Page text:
A Clinton-Bush matchup for the 2016 presidential race seems to be shaping up, according to a new poll released Wednesday by Quinnipiac University.
Former Secretary of State Hillary Clinton, if she decides to run for president, is the choice for more than half of Democratic voters in key swing states of Ohio, Florida and Pennsylvania, according to the poll.
If Clinton opts out, Vice President Joe Biden leads the pack with tallies ranging from 28 percent to 39 percent.
“Hillary Clinton has an overwhelming lead and currently no serious challengers,” said assistant poll director Peter Brown in a written statement. “Should she decide not to run, the field could grow like a weed. If she stays in, the numbers indicate she has nothing to worry about when it comes to the Democratic nomination.”
On the Republican side, former Florida Gov. Jeb Bush is the front runner in a potential presidential primaries in Florida, the poll found. Since 1960, no candidate has won the White House without taking at least two of these three states.
With 2012 GOP presidential nominee Mitt Romney out of the 2016 Republican primary race, Bush would win 32 percent in Florida, 10 percent in Ohio and 12 percent in Pennsylvania.
“Taken as a whole, there is no clear leader for the Republican presidential nomination in these three critical swing states. Former Gov. Jeb Bush is way ahead in Florida with almost a third of the vote, but no candidate is in comparable situation in Ohio or Pennsylvania,” Brown added. “In fact, four candidates are in low double-digits in Ohio and just three in Pennsylvania. Bush is the only one in double digits in all three states, but barely so.”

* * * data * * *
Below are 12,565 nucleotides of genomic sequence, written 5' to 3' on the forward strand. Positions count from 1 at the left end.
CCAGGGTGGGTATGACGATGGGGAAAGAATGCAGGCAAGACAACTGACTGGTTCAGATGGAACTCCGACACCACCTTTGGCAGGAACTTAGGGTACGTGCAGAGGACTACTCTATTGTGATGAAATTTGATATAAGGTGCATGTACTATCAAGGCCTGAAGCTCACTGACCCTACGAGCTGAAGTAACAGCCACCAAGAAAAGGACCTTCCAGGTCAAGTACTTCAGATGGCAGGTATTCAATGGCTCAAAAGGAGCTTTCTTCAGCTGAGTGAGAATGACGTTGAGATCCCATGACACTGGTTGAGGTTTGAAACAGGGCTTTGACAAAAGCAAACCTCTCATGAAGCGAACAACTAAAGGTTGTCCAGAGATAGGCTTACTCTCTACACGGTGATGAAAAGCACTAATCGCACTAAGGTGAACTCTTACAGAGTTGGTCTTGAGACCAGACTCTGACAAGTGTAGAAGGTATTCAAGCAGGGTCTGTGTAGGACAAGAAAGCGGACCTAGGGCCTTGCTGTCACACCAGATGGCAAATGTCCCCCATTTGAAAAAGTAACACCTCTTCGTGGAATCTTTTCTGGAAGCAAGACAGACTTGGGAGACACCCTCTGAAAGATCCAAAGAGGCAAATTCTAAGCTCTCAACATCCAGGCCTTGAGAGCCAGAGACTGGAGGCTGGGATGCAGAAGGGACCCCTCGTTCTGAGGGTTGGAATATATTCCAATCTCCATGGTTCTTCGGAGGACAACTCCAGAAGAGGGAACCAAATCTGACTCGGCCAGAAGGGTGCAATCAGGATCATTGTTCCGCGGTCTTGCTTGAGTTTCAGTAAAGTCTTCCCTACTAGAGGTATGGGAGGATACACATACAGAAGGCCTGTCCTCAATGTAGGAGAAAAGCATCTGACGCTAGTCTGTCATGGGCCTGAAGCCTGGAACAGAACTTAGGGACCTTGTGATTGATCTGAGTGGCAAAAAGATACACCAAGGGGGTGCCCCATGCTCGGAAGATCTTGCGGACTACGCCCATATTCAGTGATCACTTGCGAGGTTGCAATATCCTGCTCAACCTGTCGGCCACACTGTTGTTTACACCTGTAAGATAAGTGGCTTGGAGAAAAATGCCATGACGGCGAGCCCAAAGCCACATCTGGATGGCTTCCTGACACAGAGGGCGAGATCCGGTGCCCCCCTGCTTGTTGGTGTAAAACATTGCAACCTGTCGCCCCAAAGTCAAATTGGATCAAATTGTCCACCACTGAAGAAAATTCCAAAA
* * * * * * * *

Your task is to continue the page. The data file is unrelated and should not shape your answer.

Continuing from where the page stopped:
In Ohio, Gov. John Kasich would win 14 percent of Republican voters while Wisconsin Gov. Scott Walker would earn 11 percent. Bush and U.S. Sen. Rand Paul of Kentucky would each garner 10 percent.
In Ohio, Clinton has support from 51 percent of Democrats, Massachusetts Sen. Elizabeth Warren has 14 percent and Biden has 7 percent. If Clinton doesn’t run, Biden’s support in Ohio climbs to 28 percent and Warren’s goes up to 24 percent.
“The big question in Ohio is whether Gov. John Kasich runs. If so, the data indicates that he would be a formidable competitor in his home state. This Swing State Poll, however, indicates that he has a long, long way to go in Florida and Pennsylvania,” Brown said.
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